In the spirit of Christmas I offer you short pieces by my fellow writers in the Whidbey Writers Group. This is the oldest writers group on Whidbey Island, over twenty years young. I was very honored to be invited to join. These Christmas stories and poems bring you humor and poignancy about these holidays. I hope you enjoy them.
ANGELS WE HAVE HEARD……
“Crap!” mutters the Christmas angel as her cowboy-booted toe catches the hem of her long wind-whipped gown, sending her careening into her companion. Angel One recovers her balance, bending her head to the task of righting her halo atop long blond hair.
“Watch where you’re going,” snaps Angel Two as she raises her own gown to clear a furrow, exposing striped leg warmers.
“We’re already supposed to be at the manger,” whines the third angel, adjusting Angel One’s tilted wings. “I can’t believe I said I’d do this.” The angel trio trudges on across the rough field under the starry brilliance of a Christmas Eve sky.
The Christmas pageant begins; stillness settles over the crowd ringed around sets of the outdoor nativity scene in this south Texas climate so similar to that of Bethlehem.
Chapel teens organize this three part drama that plays each Christmas Eve; taking the roles, acquiring an infant and persuading local farmers to provide friendly animals.
In the first scene, Joseph and Mary are still at home in Nazareth contemplating their trip to Bethlehem. Joseph assists Mary onto the back of a rambunctious little donkey and they fast-forward in time to the second scene, the Inn-keeper’s entrance, where accommodation in the stable is arranged.
The manger set is in darkness. Sheep, calves and non-recruited squirrels are all in position. “Baby Jesus,” in his Texan dad’s arms, is waiting in the wings while the rest of the cast in varying degrees of readiness step into roles and places.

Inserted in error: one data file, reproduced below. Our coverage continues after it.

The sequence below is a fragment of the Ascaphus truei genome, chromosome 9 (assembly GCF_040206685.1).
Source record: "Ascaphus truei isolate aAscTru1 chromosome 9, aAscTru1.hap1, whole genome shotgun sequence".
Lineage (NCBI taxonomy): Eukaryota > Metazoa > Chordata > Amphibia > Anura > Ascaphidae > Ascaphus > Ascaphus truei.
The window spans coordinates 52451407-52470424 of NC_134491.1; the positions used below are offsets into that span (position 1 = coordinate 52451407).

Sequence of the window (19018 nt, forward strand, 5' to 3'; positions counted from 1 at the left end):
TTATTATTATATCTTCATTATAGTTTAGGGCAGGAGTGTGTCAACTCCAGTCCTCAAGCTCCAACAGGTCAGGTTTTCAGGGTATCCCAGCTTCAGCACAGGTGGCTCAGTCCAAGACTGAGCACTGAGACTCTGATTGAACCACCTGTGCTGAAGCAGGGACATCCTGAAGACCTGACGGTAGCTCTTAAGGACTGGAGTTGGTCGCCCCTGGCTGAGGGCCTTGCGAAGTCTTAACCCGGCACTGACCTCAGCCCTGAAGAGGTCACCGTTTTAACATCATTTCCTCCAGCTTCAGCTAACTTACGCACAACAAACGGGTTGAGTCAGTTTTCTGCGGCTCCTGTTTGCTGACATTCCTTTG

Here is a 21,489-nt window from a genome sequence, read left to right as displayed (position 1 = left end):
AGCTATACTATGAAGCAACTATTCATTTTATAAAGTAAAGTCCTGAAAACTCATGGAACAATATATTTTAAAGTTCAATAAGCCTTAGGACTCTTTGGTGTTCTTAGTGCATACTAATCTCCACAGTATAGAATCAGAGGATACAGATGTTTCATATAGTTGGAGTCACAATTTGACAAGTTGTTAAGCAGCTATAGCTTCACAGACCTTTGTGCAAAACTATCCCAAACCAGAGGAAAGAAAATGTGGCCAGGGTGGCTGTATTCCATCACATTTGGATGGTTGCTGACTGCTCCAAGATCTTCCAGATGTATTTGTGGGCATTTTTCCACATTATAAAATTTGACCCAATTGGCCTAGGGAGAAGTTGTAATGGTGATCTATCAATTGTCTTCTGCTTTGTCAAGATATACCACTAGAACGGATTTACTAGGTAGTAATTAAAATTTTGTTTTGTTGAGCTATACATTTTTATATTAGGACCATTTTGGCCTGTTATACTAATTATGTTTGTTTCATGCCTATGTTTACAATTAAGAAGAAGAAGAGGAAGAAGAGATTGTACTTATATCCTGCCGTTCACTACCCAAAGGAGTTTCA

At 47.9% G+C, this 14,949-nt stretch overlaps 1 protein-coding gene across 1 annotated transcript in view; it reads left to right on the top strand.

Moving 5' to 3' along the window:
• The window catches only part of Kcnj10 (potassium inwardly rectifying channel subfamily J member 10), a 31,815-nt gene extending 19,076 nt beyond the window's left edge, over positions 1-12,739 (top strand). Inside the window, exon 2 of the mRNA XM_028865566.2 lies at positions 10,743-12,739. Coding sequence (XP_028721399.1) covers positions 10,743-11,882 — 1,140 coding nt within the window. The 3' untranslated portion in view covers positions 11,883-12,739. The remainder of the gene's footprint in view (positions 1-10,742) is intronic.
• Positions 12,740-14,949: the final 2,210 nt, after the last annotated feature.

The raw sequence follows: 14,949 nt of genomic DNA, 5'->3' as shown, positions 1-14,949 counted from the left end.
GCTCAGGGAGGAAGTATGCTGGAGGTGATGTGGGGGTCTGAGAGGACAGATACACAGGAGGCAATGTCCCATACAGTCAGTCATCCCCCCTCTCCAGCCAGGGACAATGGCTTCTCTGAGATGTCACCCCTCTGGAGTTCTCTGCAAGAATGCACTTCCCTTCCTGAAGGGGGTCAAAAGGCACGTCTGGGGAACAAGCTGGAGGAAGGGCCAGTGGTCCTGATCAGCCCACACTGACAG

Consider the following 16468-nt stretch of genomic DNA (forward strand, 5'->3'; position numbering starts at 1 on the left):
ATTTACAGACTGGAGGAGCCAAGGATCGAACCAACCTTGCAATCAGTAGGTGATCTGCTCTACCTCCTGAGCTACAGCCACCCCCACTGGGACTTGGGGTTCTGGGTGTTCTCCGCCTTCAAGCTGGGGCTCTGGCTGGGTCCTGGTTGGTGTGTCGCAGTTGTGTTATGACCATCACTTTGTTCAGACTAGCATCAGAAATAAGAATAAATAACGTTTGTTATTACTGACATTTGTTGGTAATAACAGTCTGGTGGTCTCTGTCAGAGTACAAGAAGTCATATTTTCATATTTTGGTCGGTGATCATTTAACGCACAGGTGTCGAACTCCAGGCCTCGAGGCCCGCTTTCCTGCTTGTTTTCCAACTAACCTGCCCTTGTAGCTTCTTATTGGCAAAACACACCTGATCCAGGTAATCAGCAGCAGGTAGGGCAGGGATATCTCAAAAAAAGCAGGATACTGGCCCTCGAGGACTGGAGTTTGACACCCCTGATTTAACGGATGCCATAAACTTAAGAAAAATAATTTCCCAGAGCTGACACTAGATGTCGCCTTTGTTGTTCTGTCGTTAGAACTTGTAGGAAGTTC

The angels glide in behind Mary after initially flirting with shepherds and wise men along the way. Something is happening here, a shift in angel attitude? We now have a trio of Christmas card angels, silent and sweetly serene as they gaze at the star high on the Spanish-style chapel wall. Mary sits beside the manger and is handed the baby while Joseph leads the donkey to join the other animals.
All is calm; all is suddenly bright as the main spot-light sweeps the traditional scene. Families draw closer together as we sing “O Little Town of Bethlehem,” the busyness of our holiday preparations and Christmas Day plans seem momentarily forgotten in this moment.
This young Mary, much the same age as the mother of Jesus when he was born, cradles her borrowed baby, pulling her cloak more tightly around him while Joseph stands close by, slipping treats to sheep and calves.
This is what it’s all about; as close an enactment as we can have, and the wonder of this gift encircles us all…especially the angels.
Copyright 2014 by Sandra Ortgies
A Holiday By Any Other Name
by Miko Johnston
Harken back to the days when political correctness gripped the throats of businesses throughout the nation, choking off enough oxygen to deprive corporate brains of common sense, the ability to separate what’s truly offensive from what’s overly sensitive.
I’d gotten used to co-workers going out of their way to wish me a happy Hanukah and refrain from mentioning Christmas to me, as if wishing me a merry Christmas was an insult. After all, why wouldn’t I want December 25th to be merry; sure beats the alternative. I stopped explaining that traditionally, Hanukah had been a relatively minor holiday that was elevated in status as a counterweight to Christmas.
One year shortly before Christmas, a co-worker who shared an office with another woman and me brought in a Christian-themed drawing her six-year-old granddaughter had made in Sunday school. The proud grandma wanted to post the drawing on our bulletin board, but after seeing it, several other women didn’t think it appropriate for display. Somehow the incident got reported to management.
My supervisor called me into her office. It was the policy of the company to keep all mention of religious holidays generic, she said, and therefore, the drawing would not be posted. I refrained from laughing, for I knew her reason for telling me this was to insure I would not be offended by my co-worker’s intent.
I asked to see the picture.
The little girl had made a drawing of the manger, with Mary and Joseph standing over the baby Jesus, nestled into his car seat, clad in his disposable diaper with its adjustable tape closures. I took the picture and brought it into my work area, pinned it on the bulletin board, and went back to work.
Copyright 2014 by Miko Johnston